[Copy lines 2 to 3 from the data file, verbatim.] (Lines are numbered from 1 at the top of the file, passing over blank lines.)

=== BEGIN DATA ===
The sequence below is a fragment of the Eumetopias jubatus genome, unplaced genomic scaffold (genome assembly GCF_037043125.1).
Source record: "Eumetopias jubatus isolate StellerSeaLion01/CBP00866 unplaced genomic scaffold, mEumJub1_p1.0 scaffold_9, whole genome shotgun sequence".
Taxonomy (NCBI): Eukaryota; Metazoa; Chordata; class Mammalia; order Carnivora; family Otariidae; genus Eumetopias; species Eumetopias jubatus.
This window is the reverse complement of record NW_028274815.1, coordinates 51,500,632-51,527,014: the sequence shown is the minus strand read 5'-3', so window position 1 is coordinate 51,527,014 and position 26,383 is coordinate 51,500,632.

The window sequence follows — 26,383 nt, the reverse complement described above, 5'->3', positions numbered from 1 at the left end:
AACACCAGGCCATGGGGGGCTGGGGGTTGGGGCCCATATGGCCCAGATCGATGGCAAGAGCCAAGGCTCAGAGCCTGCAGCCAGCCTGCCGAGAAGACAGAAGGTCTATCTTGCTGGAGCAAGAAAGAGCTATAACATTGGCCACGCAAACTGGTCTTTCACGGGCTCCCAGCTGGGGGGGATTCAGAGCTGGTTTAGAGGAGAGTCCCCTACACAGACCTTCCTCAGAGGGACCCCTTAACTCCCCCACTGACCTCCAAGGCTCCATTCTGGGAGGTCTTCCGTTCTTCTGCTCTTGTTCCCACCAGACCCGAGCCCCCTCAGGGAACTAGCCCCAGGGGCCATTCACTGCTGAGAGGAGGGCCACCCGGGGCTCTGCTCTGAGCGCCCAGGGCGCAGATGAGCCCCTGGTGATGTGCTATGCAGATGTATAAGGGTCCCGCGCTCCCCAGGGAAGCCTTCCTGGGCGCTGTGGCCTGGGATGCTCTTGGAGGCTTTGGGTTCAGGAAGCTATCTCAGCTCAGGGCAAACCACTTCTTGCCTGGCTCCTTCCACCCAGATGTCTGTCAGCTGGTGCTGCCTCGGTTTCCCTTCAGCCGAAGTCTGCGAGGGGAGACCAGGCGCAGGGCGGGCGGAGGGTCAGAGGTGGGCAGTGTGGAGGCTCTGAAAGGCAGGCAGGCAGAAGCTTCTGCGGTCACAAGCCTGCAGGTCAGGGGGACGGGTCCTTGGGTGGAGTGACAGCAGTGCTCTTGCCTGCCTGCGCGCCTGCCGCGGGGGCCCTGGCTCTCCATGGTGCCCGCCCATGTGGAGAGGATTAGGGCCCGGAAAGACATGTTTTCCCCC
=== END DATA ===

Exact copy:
Source record: "Eumetopias jubatus isolate StellerSeaLion01/CBP00866 unplaced genomic scaffold, mEumJub1_p1.0 scaffold_9, whole genome shotgun sequence".
Taxonomy (NCBI): Eukaryota; Metazoa; Chordata; class Mammalia; order Carnivora; family Otariidae; genus Eumetopias; species Eumetopias jubatus.